There are plenty of products on the market that promise an instantaneous meadow with very little preparation required. But, if you really want to establish a wildflower meadow that will last year after year, you must do the preparation first!
There is a growing demand in popularity for wildflowers, and knowing how to establish a wildflower meadow will speed things up for you. Wildflowers are favoured for their bountiful blooms that often last all summer long.
A wildflower meadow is unlike our usual garden flora since it requires very little maintenance once the seeds are sown. However, they have a few vital requirements for their germination and establishment.
Preparation is key to establishing a wildflower meadow
If you plan to sow wildflowers, you will likely have an area in mind where you want to plant them. Wherever this happens to be, the area should be free from any existing grass, weeds or other flora. You must remove these before sowing wildflower seeds, or the more fertile grasses, weeds, and flora will take over.
You can remove weeds using a garden shovel or a turf cutter for larger areas. Once this process is complete, we recommend you remove the top 5-10cm of soil to reduce soil fertility. Then, level the area out and leave the soil untouched for a further six weeks to cultivate. This six-week interim will allow any sneaky weeds to pop up so you can remove them before you sow.
Alternatively, if you cannot complete this level of work, you can introduce Yellow Rattle to your chosen area to help weaken any existing grasses. Be aware this may take longer than complete removal and will need to happen within a selected time period. To use this method, cut your grass as short as possible at the end of summer and scarify (rake) the area aiming for 50% bare soil.
Sow your Yellow Rattle before winter sets in. It will then germinate and bloom in early Spring and begin to weaken the existing grasses. You can then consider introducing new wildflower seeds by scarifying the area and sowing.
Pick the right seed mix to establish your wildflower meadow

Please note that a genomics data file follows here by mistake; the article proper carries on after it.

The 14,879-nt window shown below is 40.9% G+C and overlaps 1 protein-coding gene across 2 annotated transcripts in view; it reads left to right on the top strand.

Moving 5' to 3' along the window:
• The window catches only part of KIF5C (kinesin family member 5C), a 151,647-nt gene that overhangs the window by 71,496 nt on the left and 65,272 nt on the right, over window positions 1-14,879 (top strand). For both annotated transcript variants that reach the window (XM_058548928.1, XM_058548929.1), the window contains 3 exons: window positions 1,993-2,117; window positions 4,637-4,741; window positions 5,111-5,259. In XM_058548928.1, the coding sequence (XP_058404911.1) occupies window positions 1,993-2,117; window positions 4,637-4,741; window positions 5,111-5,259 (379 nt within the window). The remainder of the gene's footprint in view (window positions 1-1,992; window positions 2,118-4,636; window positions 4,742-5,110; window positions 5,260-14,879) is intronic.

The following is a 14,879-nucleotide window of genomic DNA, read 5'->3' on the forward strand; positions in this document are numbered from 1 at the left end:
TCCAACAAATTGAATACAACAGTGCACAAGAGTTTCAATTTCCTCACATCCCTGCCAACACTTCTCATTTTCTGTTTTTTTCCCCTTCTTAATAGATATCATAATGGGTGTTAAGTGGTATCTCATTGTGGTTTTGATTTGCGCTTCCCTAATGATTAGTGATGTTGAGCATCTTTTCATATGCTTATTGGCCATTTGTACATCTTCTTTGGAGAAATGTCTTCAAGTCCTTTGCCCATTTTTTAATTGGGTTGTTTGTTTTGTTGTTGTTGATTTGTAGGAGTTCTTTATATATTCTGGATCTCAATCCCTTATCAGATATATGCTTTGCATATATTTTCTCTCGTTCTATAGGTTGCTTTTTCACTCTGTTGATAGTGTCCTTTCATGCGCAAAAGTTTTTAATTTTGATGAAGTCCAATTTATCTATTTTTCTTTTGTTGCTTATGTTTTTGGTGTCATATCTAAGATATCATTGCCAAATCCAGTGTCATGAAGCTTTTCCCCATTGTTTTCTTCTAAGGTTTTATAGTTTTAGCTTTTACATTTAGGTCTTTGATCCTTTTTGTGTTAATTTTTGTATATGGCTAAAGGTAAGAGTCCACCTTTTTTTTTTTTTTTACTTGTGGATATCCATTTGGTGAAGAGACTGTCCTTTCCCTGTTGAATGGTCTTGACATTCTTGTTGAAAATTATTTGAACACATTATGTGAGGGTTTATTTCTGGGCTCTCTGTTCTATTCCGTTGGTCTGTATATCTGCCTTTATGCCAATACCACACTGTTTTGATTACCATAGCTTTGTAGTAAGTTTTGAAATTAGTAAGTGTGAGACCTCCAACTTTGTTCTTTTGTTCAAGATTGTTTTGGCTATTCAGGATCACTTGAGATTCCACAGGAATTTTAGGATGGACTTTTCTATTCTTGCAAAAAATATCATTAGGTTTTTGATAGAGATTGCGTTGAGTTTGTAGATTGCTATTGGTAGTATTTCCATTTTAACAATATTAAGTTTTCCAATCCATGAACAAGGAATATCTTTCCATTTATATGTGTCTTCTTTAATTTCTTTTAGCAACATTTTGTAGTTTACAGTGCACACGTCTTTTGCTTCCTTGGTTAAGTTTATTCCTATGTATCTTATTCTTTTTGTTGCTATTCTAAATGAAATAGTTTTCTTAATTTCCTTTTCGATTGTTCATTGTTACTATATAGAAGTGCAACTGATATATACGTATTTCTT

Once the area is prepared, it’s time to consider what wildflower seed to go for. Achieving the right balance of colour and flower density can be challenging if you're looking at individual wildflower species. You may end up overcrowding your wildflower meadow if you pick too much of one wildflower. But, with pre-mixed wildflower seeds, you can get a balanced blend of great varieties.
We have 100% wildflower seed mixes; these mixes provide an ornamental display that will bloom in spring and summer. Other mixes we have contain arable grasses alongside wildflower seed – this provides a year-on-year wildflower meadow and habitat for wildlife. And we also have a whole host of UK native wildflower seed to suit every need – from 100% annuals and perennial seeds to mixes made for specifically attracting bees and bespoke blends for shaded areas and clay and sandy soils.
You can sow any wildflower mix if you have a normal soil type (not clay or sandy soil) and the area where you plan to sow your wildflower seed is relatively free from the shade. However, if you have problematic soils or the area is heavily shaded, a more specialised mix containing wildflowers that are tolerant of these conditions would be better.
Sow your wildflower meadow
Once you have a clear seedbed and have your wildflower mix ordered, delivered and ready to use, everything else is a doddle! Typically, the best time to sow wildflower seeds is in autumn, which will give you the earliest display of wildflowers. However, wildflower seeds can be sown throughout the year, with bloom usually occurring after 60-80 days. Wildflower seeds need to undergo ‘stratification’, wherein the seed freezes, which helps kickstart its germination.
Our mixes are kept in cold warehouse conditions all year round, so they are ready to sow when you are!To sow your wildflower seeds, scatter them at the recommended rate of 5g per m2. This allows ample room for the seeds to grow and bloom individually. Once scattered, lightly rake the area to cover the seed and water well. If prolonged dry spells occur after you have sown the seed, remember to water it so it doesn’t dry out. And knowing UK weather, this is only likely to be an issue in summer.
Once your wildflowers are in bloom, they require no maintenance; however, if you want your wildflower meadow to return year after year, you can follow this wildflower meadow management guide.